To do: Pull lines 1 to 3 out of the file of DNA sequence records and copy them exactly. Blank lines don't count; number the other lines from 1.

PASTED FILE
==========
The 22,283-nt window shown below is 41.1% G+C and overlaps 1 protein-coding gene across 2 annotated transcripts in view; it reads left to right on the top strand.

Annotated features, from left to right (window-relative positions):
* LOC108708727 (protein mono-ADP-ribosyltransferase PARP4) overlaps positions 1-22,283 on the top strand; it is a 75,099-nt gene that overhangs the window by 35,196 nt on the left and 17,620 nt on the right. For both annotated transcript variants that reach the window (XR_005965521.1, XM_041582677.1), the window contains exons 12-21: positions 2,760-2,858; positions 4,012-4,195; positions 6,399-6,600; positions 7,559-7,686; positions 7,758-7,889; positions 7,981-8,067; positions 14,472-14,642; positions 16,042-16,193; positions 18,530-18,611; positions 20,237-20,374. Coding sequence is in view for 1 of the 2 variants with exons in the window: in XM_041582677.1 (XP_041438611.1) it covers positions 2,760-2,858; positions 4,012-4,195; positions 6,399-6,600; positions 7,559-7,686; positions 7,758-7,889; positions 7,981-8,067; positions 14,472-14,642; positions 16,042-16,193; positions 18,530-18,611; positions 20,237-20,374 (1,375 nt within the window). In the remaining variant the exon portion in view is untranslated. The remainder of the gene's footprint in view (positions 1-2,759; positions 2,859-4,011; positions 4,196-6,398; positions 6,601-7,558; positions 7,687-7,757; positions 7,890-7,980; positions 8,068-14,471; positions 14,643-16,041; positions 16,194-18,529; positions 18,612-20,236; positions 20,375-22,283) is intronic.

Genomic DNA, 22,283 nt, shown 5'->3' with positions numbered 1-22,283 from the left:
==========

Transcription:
The 22,283-nt window shown below is 41.1% G+C and overlaps 1 protein-coding gene across 2 annotated transcripts in view; it reads left to right on the top strand.

Annotated features, from left to right (window-relative positions):
* LOC108708727 (protein mono-ADP-ribosyltransferase PARP4) overlaps positions 1-22,283 on the top strand; it is a 75,099-nt gene that overhangs the window by 35,196 nt on the left and 17,620 nt on the right. For both annotated transcript variants that reach the window (XR_005965521.1, XM_041582677.1), the window contains exons 12-21: positions 2,760-2,858; positions 4,012-4,195; positions 6,399-6,600; positions 7,559-7,686; positions 7,758-7,889; positions 7,981-8,067; positions 14,472-14,642; positions 16,042-16,193; positions 18,530-18,611; positions 20,237-20,374. Coding sequence is in view for 1 of the 2 variants with exons in the window: in XM_041582677.1 (XP_041438611.1) it covers positions 2,760-2,858; positions 4,012-4,195; positions 6,399-6,600; positions 7,559-7,686; positions 7,758-7,889; positions 7,981-8,067; positions 14,472-14,642; positions 16,042-16,193; positions 18,530-18,611; positions 20,237-20,374 (1,375 nt within the window). In the remaining variant the exon portion in view is untranslated. The remainder of the gene's footprint in view (positions 1-2,759; positions 2,859-4,011; positions 4,196-6,398; positions 6,601-7,558; positions 7,687-7,757; positions 7,890-7,980; positions 8,068-14,471; positions 14,643-16,041; positions 16,194-18,529; positions 18,612-20,236; positions 20,375-22,283) is intronic.